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State Street Global Advisors Australia (SSgA) has reassured investors in 13 of its trusts with exposure to securities lending, which have increased buy/ sell spreads and introduced redemptions mixing cash and collateral due to ongoing illiquidity in the asset-backed markets in which sec lending capital was invested. In a letter to clients following an I&T News article on the matter last month, SSgA senior managing director Rob Goodlad rejected investor protests made in that article that the collateral assets were “toxic”, saying there had been no impairments and that majority of the assets retained the AAA rating they had originally required.

“SSgA strongly believes that some prices for asset-backed securities reported by independent pricing services are generally more reflective of the value that a distressed seller would receive if forced to liquidate a position than a value in a more normalised market between a willing buyer and seller. We therefore recommend that investors continue to hold positions in there securities,” he said.

On May 1, SSgA issued a supplementary PDS for its 13 funds which had participated in securities lending, informing investors that any redemption over $2.5 million would now be paid out only partially in cash, and the rest as an in specie transfer of assetbacked securities from the collateral pool associated with State Street’s global securities lending programs. SSgA is understood to be the only major indexer in Australia that attached sec lending to its funds – most of its passive funds are affected (including its wealth-weighted global offering) as well as its active Australian equities trust.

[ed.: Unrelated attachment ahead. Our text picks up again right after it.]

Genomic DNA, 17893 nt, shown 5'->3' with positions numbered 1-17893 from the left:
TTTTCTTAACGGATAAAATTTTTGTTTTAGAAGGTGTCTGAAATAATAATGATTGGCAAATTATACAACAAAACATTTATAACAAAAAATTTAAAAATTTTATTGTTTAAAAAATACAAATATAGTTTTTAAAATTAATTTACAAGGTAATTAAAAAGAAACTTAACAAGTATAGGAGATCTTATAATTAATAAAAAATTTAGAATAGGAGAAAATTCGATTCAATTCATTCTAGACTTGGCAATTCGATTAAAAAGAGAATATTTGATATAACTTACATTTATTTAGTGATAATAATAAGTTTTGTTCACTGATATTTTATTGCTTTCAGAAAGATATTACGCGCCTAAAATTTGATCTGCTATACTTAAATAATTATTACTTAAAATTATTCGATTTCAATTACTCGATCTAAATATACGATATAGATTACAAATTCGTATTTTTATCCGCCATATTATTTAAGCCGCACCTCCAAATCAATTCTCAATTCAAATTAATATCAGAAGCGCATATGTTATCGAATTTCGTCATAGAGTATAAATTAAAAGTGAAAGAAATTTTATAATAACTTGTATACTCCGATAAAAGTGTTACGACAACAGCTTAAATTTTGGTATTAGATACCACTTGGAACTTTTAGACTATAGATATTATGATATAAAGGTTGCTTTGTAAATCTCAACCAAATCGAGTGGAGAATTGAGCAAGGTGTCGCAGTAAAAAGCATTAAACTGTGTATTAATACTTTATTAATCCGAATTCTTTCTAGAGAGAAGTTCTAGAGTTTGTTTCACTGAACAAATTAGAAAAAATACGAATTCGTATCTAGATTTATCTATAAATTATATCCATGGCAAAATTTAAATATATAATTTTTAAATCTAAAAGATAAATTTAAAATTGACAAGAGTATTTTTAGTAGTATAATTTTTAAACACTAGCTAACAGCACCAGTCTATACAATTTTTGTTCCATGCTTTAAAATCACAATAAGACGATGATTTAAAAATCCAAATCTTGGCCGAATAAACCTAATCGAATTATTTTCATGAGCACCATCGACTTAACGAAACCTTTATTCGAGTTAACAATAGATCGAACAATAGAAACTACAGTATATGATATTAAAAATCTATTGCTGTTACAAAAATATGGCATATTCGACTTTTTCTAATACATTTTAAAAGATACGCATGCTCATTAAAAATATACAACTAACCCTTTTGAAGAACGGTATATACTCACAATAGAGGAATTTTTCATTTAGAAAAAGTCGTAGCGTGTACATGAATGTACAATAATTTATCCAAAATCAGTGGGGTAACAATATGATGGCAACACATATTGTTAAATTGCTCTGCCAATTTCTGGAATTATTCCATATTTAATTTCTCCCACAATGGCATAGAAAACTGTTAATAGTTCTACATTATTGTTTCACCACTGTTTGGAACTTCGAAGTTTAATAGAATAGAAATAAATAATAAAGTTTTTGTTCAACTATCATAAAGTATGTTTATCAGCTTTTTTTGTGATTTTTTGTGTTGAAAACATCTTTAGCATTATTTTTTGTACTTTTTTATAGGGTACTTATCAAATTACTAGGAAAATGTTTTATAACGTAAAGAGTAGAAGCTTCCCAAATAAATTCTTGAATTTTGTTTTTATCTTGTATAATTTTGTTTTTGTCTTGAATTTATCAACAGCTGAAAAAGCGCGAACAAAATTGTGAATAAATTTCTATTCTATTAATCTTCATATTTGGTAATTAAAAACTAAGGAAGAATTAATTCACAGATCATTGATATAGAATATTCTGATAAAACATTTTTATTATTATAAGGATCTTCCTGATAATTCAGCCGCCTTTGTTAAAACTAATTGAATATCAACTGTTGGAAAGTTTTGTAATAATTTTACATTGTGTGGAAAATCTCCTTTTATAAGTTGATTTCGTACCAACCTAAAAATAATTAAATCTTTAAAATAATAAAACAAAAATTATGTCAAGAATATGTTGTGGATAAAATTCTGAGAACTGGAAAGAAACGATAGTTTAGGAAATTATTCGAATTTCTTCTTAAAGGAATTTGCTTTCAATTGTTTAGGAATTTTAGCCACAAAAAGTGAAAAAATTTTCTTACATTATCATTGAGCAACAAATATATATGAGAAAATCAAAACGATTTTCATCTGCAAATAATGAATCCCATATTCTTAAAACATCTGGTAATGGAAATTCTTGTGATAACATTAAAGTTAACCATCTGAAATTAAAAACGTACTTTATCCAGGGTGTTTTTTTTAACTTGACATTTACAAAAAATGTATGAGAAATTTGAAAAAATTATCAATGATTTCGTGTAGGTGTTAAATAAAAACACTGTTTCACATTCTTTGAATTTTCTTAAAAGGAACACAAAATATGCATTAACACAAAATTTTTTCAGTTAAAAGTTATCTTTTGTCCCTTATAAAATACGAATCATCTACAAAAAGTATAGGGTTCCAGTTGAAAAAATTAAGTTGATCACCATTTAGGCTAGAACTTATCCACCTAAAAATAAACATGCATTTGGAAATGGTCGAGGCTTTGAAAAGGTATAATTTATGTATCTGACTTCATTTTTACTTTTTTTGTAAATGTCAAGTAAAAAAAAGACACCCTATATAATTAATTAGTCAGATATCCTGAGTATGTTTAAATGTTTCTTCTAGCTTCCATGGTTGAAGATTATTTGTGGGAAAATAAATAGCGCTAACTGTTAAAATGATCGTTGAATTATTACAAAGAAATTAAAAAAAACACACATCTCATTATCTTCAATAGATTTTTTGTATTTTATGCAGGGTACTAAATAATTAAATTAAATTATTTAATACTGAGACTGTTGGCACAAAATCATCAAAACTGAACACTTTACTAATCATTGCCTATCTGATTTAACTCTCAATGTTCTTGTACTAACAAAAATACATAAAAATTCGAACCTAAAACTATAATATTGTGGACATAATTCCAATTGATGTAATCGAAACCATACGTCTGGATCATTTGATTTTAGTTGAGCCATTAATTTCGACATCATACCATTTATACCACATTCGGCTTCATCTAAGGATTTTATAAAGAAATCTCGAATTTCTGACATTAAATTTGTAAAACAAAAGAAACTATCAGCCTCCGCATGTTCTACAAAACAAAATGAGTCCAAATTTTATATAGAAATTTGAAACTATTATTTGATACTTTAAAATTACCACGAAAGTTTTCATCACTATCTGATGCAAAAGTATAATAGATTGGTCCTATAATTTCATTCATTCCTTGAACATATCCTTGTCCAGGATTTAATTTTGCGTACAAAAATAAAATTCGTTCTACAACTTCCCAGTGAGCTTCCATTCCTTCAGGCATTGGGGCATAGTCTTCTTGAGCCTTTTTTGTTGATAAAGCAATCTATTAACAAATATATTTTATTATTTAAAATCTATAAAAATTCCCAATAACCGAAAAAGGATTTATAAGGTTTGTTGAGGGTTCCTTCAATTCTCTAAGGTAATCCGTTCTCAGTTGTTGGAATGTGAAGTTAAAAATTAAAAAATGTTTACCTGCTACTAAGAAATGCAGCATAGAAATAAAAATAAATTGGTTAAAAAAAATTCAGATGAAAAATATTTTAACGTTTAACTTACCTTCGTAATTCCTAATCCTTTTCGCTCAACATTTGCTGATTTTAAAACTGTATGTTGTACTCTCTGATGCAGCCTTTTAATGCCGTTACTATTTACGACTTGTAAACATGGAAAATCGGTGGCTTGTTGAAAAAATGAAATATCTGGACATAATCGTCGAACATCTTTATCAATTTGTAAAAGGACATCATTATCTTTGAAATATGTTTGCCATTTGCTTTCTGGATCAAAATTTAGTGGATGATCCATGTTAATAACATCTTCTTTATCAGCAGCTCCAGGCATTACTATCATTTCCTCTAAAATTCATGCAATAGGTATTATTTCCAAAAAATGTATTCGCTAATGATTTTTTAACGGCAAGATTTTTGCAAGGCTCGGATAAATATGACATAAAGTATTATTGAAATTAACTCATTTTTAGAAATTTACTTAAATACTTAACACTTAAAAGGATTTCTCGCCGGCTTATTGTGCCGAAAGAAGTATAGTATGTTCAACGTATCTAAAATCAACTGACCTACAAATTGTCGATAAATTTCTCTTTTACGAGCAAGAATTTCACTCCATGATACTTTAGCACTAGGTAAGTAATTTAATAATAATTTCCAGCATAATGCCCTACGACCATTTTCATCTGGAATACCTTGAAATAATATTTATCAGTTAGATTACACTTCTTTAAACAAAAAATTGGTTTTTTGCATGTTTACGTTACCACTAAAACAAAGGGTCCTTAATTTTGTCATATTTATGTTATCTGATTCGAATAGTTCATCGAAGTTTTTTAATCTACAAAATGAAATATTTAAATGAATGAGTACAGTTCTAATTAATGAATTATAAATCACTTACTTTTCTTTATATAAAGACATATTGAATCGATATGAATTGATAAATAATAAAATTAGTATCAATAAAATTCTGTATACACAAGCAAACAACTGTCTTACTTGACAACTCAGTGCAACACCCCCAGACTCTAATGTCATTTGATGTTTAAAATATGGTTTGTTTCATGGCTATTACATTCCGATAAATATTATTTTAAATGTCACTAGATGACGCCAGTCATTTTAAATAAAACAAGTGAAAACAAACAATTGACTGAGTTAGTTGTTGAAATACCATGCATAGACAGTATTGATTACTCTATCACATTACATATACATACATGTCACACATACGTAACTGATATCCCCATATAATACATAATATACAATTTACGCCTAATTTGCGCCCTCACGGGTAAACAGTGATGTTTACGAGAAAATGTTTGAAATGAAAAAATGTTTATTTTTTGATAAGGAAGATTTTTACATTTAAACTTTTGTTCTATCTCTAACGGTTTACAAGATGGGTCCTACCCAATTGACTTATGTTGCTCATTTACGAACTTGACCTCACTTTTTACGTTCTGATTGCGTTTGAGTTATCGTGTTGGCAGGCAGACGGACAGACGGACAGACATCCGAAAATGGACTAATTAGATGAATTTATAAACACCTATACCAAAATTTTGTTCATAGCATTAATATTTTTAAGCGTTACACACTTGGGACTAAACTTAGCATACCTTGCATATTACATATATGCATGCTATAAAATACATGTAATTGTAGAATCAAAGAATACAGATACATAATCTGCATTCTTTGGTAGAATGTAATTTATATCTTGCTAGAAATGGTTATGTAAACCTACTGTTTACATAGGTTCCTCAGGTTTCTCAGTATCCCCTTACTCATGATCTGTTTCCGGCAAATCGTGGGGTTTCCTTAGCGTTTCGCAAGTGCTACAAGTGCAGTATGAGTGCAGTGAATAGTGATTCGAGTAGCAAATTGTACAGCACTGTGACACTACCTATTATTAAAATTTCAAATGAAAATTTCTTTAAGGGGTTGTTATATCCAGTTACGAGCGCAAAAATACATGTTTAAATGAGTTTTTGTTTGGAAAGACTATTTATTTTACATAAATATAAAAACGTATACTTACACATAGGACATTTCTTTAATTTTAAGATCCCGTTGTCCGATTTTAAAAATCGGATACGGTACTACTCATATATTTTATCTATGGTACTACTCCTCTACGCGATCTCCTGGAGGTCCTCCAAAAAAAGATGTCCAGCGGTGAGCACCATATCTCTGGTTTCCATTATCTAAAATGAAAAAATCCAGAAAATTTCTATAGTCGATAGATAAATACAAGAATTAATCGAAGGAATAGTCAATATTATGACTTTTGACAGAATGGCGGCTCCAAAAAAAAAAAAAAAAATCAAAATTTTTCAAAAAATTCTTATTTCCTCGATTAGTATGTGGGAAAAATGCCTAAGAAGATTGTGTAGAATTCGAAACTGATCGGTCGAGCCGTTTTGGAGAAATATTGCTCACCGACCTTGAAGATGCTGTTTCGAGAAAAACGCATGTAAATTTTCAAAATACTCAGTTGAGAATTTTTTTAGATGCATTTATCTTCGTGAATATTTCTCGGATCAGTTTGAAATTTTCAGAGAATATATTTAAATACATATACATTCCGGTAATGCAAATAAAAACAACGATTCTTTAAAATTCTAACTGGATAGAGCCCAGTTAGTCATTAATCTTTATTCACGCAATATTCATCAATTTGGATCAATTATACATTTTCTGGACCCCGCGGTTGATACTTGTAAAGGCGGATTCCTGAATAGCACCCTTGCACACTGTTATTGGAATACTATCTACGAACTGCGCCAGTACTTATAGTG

SSgA invested the cash it received as collateral for loaned securities in money market and intermediate-term asset-backed securities, the secondary markets for which had become “dysfunctional”, according to SSgA product engineer Jonathan Shead. An investor in SSgA’s Global Index Plus Trust questioned why SSgA was not marking the collateral to market in its pay-out calculations, when departing clients would have to mark the assets to market and take an immediate performance hit.

“If the collateral is so good, then why don’t they buy it rather than fob it off to unit holders?” he added, predicting that wholesale investors speaking for “100s of millions” would “just take the haircut and run”. SSgA had already increased the buy/sell spreads on the affected funds late last year. Shead said that increase had been anywhere between 20 and 50 bps depending on the proportion of assets a particular fund had on loan, and admitted the increase more than doubled the spread in some cases.

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